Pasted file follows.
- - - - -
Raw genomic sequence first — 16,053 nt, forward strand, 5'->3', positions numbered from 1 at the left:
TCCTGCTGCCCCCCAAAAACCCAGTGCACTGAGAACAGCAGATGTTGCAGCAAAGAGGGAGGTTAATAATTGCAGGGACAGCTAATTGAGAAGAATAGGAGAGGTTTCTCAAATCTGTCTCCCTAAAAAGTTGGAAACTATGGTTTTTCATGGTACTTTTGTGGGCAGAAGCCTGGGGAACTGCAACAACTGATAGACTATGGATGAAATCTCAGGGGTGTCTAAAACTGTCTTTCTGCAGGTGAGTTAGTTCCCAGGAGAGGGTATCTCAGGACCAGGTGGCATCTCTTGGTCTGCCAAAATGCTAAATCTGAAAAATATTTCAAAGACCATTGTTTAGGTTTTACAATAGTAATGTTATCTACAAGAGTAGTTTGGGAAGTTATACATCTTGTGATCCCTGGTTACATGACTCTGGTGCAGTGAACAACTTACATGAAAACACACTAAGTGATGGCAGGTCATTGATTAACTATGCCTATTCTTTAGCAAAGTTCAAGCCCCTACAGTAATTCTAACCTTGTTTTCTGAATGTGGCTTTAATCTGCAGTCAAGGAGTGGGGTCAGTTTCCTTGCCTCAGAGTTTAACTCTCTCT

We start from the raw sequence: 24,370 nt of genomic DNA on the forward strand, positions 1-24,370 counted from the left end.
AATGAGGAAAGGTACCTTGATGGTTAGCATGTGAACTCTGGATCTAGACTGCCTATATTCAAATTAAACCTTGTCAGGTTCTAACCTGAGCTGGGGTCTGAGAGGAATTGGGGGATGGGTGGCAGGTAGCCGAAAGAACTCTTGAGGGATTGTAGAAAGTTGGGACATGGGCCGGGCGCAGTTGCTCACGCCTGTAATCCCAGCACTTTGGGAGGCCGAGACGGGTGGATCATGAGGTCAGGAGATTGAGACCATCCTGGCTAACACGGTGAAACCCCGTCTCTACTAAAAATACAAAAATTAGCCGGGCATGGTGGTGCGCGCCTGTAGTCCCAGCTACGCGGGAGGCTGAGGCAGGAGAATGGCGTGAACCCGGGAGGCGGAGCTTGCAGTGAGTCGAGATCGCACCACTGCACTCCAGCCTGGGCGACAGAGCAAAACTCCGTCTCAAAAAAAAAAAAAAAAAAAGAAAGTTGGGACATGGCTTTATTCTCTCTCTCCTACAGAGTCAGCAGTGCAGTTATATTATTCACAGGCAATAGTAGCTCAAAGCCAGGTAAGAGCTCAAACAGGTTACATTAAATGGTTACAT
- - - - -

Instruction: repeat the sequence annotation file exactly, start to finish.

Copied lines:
Raw genomic sequence first — 16,053 nt, forward strand, 5'->3', positions numbered from 1 at the left:
TCCTGCTGCCCCCCAAAAACCCAGTGCACTGAGAACAGCAGATGTTGCAGCAAAGAGGGAGGTTAATAATTGCAGGGACAGCTAATTGAGAAGAATAGGAGAGGTTTCTCAAATCTGTCTCCCTAAAAAGTTGGAAACTATGGTTTTTCATGGTACTTTTGTGGGCAGAAGCCTGGGGAACTGCAACAACTGATAGACTATGGATGAAATCTCAGGGGTGTCTAAAACTGTCTTTCTGCAGGTGAGTTAGTTCCCAGGAGAGGGTATCTCAGGACCAGGTGGCATCTCTTGGTCTGCCAAAATGCTAAATCTGAAAAATATTTCAAAGACCATTGTTTAGGTTTTACAATAGTAATGTTATCTACAAGAGTAGTTTGGGAAGTTATACATCTTGTGATCCCTGGTTACATGACTCTGGTGCAGTGAACAACTTACATGAAAACACACTAAGTGATGGCAGGTCATTGATTAACTATGCCTATTCTTTAGCAAAGTTCAAGCCCCTACAGTAATTCTAACCTTGTTTTCTGAATGTGGCTTTAATCTGCAGTCAAGGAGTGGGGTCAGTTTCCTTGCCTCAGAGTTTAACTCTCTCT

We start from the raw sequence: 24,370 nt of genomic DNA on the forward strand, positions 1-24,370 counted from the left end.
AATGAGGAAAGGTACCTTGATGGTTAGCATGTGAACTCTGGATCTAGACTGCCTATATTCAAATTAAACCTTGTCAGGTTCTAACCTGAGCTGGGGTCTGAGAGGAATTGGGGGATGGGTGGCAGGTAGCCGAAAGAACTCTTGAGGGATTGTAGAAAGTTGGGACATGGGCCGGGCGCAGTTGCTCACGCCTGTAATCCCAGCACTTTGGGAGGCCGAGACGGGTGGATCATGAGGTCAGGAGATTGAGACCATCCTGGCTAACACGGTGAAACCCCGTCTCTACTAAAAATACAAAAATTAGCCGGGCATGGTGGTGCGCGCCTGTAGTCCCAGCTACGCGGGAGGCTGAGGCAGGAGAATGGCGTGAACCCGGGAGGCGGAGCTTGCAGTGAGTCGAGATCGCACCACTGCACTCCAGCCTGGGCGACAGAGCAAAACTCCGTCTCAAAAAAAAAAAAAAAAAAAGAAAGTTGGGACATGGCTTTATTCTCTCTCTCCTACAGAGTCAGCAGTGCAGTTATATTATTCACAGGCAATAGTAGCTCAAAGCCAGGTAAGAGCTCAAACAGGTTACATTAAATGGTTACAT